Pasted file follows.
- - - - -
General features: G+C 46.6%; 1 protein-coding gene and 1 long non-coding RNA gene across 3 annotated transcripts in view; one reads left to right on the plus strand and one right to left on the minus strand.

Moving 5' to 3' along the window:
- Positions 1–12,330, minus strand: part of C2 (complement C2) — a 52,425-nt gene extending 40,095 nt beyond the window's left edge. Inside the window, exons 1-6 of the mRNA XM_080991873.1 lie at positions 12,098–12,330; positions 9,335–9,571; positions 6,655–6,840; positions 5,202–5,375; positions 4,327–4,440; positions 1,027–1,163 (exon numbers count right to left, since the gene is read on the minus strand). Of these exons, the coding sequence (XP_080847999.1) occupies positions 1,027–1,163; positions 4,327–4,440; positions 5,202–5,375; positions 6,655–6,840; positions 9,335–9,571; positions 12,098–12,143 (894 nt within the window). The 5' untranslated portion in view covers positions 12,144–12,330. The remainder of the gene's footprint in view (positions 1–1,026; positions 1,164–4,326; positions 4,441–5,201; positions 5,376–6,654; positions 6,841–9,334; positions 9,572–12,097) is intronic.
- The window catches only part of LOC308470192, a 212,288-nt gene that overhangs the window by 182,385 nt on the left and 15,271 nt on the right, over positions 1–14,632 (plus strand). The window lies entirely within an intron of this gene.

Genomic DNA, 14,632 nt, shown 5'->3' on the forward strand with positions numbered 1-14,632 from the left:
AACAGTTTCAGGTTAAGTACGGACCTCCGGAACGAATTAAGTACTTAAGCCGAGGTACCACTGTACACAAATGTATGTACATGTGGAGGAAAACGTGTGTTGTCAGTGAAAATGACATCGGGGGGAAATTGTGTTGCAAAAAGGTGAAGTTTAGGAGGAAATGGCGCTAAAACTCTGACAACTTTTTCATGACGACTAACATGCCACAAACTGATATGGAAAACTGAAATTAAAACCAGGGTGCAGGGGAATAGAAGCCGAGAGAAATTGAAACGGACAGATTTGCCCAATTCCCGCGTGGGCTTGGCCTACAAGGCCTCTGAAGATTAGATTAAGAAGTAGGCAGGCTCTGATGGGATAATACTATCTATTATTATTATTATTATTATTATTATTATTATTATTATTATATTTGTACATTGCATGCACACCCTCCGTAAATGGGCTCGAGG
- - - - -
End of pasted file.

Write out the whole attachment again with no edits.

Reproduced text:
General features: G+C 46.6%; 1 protein-coding gene and 1 long non-coding RNA gene across 3 annotated transcripts in view; one reads left to right on the plus strand and one right to left on the minus strand.

Moving 5' to 3' along the window:
- Positions 1–12,330, minus strand: part of C2 (complement C2) — a 52,425-nt gene extending 40,095 nt beyond the window's left edge. Inside the window, exons 1-6 of the mRNA XM_080991873.1 lie at positions 12,098–12,330; positions 9,335–9,571; positions 6,655–6,840; positions 5,202–5,375; positions 4,327–4,440; positions 1,027–1,163 (exon numbers count right to left, since the gene is read on the minus strand). Of these exons, the coding sequence (XP_080847999.1) occupies positions 1,027–1,163; positions 4,327–4,440; positions 5,202–5,375; positions 6,655–6,840; positions 9,335–9,571; positions 12,098–12,143 (894 nt within the window). The 5' untranslated portion in view covers positions 12,144–12,330. The remainder of the gene's footprint in view (positions 1–1,026; positions 1,164–4,326; positions 4,441–5,201; positions 5,376–6,654; positions 6,841–9,334; positions 9,572–12,097) is intronic.
- The window catches only part of LOC308470192, a 212,288-nt gene that overhangs the window by 182,385 nt on the left and 15,271 nt on the right, over positions 1–14,632 (plus strand). The window lies entirely within an intron of this gene.

Genomic DNA, 14,632 nt, shown 5'->3' on the forward strand with positions numbered 1-14,632 from the left:
AACAGTTTCAGGTTAAGTACGGACCTCCGGAACGAATTAAGTACTTAAGCCGAGGTACCACTGTACACAAATGTATGTACATGTGGAGGAAAACGTGTGTTGTCAGTGAAAATGACATCGGGGGGAAATTGTGTTGCAAAAAGGTGAAGTTTAGGAGGAAATGGCGCTAAAACTCTGACAACTTTTTCATGACGACTAACATGCCACAAACTGATATGGAAAACTGAAATTAAAACCAGGGTGCAGGGGAATAGAAGCCGAGAGAAATTGAAACGGACAGATTTGCCCAATTCCCGCGTGGGCTTGGCCTACAAGGCCTCTGAAGATTAGATTAAGAAGTAGGCAGGCTCTGATGGGATAATACTATCTATTATTATTATTATTATTATTATTATTATTATTATTATTATATTTGTACATTGCATGCACACCCTCCGTAAATGGGCTCGAGG